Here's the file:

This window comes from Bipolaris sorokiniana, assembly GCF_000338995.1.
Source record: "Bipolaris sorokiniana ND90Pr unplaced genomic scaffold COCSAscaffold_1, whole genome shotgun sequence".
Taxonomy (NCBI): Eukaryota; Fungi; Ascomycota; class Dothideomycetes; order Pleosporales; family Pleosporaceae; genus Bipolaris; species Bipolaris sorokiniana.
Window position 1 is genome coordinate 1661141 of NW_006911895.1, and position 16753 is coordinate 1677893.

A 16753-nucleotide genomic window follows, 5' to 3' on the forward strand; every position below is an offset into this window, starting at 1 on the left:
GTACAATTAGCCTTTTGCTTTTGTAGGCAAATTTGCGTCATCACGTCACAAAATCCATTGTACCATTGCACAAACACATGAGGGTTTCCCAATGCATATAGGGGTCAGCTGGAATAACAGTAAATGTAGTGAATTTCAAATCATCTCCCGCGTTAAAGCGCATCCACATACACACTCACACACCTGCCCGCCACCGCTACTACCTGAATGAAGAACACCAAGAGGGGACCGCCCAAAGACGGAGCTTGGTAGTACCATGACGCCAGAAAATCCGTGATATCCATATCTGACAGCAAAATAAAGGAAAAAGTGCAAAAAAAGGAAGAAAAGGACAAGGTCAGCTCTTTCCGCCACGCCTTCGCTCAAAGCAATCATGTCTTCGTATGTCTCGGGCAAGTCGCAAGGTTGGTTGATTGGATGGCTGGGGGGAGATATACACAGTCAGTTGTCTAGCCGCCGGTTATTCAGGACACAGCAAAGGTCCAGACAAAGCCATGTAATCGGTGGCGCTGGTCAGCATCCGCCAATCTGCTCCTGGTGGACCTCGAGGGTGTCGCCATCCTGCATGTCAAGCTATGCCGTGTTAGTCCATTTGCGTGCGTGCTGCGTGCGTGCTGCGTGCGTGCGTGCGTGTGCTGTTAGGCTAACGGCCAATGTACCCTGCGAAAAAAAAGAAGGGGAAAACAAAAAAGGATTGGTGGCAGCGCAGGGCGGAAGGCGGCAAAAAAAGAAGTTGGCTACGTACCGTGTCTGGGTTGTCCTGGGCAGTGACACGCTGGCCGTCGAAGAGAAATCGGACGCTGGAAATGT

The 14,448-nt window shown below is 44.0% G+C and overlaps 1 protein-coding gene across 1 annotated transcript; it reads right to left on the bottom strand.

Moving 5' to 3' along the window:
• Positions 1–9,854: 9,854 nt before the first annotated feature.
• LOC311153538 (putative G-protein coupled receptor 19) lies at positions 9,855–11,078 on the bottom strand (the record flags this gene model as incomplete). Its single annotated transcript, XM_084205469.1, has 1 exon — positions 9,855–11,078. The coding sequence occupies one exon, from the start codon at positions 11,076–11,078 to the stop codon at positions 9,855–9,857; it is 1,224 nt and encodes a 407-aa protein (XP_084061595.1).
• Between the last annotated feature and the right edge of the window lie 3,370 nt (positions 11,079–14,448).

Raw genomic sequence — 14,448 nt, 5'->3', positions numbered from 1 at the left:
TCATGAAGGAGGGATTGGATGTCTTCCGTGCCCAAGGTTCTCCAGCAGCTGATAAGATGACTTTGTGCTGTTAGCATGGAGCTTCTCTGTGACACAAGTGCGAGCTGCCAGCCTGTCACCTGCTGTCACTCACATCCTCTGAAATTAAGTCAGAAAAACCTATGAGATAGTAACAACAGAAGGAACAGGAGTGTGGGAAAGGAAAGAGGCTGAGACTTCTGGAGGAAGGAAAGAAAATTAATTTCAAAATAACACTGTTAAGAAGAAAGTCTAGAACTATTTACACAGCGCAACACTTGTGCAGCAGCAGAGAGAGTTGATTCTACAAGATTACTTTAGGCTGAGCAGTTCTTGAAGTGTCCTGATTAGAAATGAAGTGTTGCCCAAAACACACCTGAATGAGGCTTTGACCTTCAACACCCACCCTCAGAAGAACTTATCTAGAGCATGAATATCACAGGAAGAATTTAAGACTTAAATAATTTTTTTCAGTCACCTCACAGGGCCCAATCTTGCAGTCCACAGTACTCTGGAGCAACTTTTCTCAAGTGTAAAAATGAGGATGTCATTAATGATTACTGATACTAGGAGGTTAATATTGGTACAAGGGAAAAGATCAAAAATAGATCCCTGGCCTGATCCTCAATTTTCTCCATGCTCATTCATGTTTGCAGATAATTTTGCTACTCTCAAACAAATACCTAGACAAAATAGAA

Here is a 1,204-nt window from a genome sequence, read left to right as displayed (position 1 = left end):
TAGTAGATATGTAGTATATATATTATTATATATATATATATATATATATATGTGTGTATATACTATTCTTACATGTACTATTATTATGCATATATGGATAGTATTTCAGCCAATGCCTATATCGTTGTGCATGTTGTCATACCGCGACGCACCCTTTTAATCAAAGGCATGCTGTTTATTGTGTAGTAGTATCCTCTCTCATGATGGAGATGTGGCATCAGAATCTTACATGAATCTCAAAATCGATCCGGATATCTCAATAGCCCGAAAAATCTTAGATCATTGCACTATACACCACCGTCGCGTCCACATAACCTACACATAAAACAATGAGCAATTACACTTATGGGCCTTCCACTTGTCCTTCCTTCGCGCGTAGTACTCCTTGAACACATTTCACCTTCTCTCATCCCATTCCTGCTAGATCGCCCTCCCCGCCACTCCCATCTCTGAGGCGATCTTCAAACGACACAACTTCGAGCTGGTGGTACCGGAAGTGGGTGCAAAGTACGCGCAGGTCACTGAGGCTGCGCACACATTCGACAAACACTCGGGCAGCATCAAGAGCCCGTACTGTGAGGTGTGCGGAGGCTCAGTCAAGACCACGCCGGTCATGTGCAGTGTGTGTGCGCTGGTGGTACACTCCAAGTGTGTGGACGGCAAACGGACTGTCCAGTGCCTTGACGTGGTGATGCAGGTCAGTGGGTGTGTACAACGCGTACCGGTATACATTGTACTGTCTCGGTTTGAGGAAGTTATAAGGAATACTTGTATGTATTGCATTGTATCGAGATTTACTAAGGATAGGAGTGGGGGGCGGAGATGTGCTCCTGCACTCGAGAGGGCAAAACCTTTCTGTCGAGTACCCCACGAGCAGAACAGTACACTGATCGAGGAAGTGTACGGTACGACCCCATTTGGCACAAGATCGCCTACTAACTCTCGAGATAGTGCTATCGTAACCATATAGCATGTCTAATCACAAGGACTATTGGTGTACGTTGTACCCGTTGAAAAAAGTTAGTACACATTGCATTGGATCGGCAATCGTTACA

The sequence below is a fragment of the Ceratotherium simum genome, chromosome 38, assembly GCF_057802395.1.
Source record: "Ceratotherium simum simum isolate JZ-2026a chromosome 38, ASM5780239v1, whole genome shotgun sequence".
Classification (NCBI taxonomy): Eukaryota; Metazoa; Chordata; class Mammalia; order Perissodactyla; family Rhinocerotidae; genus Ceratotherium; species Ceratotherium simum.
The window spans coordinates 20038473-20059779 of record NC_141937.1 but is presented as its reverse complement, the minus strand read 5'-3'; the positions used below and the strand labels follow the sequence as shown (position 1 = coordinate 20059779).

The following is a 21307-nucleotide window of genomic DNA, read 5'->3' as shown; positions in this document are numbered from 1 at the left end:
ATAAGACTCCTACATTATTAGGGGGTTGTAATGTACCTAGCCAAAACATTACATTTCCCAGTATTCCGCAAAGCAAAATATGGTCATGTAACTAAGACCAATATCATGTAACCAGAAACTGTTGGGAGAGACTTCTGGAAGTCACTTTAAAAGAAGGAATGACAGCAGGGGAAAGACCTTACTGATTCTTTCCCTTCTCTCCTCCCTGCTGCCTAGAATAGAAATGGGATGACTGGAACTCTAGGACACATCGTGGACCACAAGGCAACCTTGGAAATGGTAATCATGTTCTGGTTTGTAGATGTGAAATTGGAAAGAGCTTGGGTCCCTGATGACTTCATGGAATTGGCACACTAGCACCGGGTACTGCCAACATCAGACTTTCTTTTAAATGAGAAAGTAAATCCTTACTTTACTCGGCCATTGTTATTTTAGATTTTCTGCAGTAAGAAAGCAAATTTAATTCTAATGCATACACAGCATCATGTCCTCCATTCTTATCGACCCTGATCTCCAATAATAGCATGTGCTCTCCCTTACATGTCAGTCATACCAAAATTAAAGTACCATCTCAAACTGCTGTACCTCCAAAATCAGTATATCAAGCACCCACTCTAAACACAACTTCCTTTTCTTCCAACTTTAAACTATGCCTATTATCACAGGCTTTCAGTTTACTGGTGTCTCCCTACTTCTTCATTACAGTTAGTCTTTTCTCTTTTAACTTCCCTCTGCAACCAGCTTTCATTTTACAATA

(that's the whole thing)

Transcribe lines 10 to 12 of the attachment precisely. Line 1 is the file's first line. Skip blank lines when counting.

• LOC311153538 (putative G-protein coupled receptor 19) lies at positions 9,855–11,078 on the bottom strand (the record flags this gene model as incomplete). Its single annotated transcript, XM_084205469.1, has 1 exon — positions 9,855–11,078. The coding sequence occupies one exon, from the start codon at positions 11,076–11,078 to the stop codon at positions 9,855–9,857; it is 1,224 nt and encodes a 407-aa protein (XP_084061595.1).
• Between the last annotated feature and the right edge of the window lie 3,370 nt (positions 11,079–14,448).

Raw genomic sequence — 14,448 nt, 5'->3', positions numbered from 1 at the left: